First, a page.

tv Bloomberg West Bloomberg September 2, 2015 8:30pm-9:01pm EDT
only at a sleep number store. time is now for the biggest sale of the year, where all beds are on sale. save 50% on the labor day limited edition bed. know better sleep with sleep number. emily: breaking news. twitter's board will discuss the company's ceo search tomorrow. new details and what investors want to hear. emily: this is bloomberg west. targeting apple, and the virtual augmented reality technology landing the most intricate capital. will it ever go mainstream? ludicrous is here. we hear about that coming up.
we begin with the markets for the selloff took a breather today and tech shares led the rebound. i'm going to get to matt miller. break it down for us. matt: we had a bounce back in the markets. it wasn't huge considering we lost 2000 points since the highs in may. all of that came off the board in august we had a 200 points there. we added almost 2% on the nasdaq. tech stocks were the driver behind today's gains. let me go through the individual movers. interesting stories. intel is coming out with a chip that should be twice as fast as the chips they have out. it will use less industry -- energy. you can do as much on a laptop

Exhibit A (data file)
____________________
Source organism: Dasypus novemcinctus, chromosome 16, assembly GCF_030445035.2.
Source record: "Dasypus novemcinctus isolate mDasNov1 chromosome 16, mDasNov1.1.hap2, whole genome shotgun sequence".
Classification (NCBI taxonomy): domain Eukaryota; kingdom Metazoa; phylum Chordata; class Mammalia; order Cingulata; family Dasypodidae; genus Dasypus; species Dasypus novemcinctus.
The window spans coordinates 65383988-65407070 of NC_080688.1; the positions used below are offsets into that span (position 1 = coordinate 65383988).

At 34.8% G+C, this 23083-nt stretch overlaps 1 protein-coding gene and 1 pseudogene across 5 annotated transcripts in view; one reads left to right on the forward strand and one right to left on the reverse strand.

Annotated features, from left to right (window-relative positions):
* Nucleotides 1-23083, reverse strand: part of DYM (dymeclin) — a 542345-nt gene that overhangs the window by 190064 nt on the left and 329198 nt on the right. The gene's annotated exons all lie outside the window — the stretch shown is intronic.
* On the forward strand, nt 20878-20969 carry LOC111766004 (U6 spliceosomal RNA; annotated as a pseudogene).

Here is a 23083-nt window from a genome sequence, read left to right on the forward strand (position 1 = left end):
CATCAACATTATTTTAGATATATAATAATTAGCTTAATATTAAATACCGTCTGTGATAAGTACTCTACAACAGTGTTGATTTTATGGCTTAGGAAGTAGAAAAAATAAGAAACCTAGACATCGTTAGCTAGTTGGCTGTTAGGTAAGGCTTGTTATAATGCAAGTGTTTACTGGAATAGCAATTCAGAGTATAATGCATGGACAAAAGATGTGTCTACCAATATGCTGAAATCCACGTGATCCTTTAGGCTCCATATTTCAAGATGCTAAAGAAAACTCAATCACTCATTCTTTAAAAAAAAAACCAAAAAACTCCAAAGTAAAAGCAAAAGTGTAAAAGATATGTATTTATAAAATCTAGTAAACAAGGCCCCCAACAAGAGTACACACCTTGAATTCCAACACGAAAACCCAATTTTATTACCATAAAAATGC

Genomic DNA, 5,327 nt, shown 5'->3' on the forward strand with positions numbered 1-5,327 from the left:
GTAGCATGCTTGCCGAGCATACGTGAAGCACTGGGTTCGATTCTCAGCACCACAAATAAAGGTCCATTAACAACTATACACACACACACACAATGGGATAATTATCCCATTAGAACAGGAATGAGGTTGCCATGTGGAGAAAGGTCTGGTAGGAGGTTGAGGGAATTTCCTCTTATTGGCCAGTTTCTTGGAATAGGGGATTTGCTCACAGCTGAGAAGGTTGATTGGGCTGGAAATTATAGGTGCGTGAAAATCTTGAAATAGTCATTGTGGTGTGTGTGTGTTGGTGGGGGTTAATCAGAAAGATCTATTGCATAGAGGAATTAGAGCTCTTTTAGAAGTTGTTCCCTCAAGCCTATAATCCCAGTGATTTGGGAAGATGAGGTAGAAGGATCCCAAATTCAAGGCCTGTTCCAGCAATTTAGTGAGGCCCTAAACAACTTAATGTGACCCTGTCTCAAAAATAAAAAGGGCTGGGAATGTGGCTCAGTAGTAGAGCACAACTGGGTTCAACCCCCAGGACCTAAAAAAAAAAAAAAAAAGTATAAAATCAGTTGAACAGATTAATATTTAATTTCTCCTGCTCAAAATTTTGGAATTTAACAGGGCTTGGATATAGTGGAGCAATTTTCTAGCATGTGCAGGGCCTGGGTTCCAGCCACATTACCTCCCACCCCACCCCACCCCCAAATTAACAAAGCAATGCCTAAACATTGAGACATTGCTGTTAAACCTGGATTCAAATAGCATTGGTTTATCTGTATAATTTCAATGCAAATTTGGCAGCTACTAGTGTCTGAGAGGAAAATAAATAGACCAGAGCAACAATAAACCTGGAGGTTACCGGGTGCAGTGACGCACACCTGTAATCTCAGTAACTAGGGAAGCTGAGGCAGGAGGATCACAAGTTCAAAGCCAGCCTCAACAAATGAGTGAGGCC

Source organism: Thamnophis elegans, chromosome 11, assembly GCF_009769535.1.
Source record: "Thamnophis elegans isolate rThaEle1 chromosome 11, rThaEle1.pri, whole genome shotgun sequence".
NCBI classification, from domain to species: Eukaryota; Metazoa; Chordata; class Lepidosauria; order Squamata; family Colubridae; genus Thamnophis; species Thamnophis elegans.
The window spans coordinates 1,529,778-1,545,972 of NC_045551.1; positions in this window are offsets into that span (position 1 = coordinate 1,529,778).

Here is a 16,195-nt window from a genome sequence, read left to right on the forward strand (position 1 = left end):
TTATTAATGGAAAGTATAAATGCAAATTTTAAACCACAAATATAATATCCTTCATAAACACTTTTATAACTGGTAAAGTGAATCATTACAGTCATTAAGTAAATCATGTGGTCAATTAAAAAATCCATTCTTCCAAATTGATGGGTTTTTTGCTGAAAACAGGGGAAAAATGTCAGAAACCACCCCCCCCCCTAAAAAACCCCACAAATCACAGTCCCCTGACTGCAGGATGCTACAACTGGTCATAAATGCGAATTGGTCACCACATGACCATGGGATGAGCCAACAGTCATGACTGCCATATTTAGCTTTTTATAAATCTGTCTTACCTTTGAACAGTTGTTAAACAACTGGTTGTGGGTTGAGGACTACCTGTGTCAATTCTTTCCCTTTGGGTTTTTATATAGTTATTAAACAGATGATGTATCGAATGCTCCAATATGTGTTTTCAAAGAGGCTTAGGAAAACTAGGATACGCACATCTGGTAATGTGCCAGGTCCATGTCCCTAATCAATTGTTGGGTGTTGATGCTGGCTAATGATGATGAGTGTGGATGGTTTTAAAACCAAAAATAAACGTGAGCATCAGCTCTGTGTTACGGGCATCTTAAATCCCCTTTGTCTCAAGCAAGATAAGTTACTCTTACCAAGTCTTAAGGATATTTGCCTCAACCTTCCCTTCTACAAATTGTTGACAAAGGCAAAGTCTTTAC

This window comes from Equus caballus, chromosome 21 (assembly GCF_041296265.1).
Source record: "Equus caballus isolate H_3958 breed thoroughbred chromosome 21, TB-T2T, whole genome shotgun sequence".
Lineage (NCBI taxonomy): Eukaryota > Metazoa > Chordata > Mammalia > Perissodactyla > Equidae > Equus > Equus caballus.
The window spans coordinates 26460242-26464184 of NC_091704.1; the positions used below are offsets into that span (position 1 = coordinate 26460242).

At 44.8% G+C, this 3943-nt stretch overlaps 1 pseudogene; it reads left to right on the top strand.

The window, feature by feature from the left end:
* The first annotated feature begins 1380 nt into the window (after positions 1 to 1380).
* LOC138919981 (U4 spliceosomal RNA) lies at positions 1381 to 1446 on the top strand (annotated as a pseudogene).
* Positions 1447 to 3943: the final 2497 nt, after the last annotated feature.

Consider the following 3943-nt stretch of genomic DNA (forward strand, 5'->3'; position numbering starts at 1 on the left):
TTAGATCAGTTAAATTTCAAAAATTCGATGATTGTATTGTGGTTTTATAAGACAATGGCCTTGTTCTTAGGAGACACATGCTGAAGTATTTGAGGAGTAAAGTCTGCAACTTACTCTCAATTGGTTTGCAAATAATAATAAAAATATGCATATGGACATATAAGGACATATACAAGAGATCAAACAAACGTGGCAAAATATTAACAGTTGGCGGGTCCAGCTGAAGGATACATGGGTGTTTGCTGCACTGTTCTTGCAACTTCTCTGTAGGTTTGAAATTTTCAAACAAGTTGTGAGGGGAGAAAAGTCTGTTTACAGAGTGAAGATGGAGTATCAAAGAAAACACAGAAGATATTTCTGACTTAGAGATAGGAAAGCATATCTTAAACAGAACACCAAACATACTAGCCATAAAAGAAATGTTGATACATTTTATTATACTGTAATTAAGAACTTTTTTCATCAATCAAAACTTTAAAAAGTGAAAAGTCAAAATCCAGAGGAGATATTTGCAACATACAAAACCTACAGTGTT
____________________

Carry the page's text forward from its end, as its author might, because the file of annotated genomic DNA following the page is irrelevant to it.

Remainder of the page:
like this but in a tiny package. plug it into any monitor or screen. interesting stuff. apple was a big mover. the biggest point addition as far as well we saw on any index listed today. piper jaffray says there is a 60% chance apple will build a car. it may take longer than you think. maybe 10 years from now but they will be a luxury product and an electric car, much like the tesla that we know and love and a lot of us can't afford. i'm looking at tesla because we have been is that has just come across looking for the news, we should be getting breaking tesla news. the model three will star in two years. tesla's making an announcement on twitter about the third
model. they have the roadster, the model s was the first big model. the model excommunicate cia prices. you see the model three, the more affordable model will be out in two years. they will start production on the smaller lower cost. all this coming on twitter as we speak. emily: i'm looking at those tweets now. matt: i want to point out a star action i got involved in, i had the privilege of playing halo ludacris at a best buy store. he beat me by a law. emily: i am not surprised. we will be speaking with ludacris later. thank you for that update on tesla. i want to get back to our lead.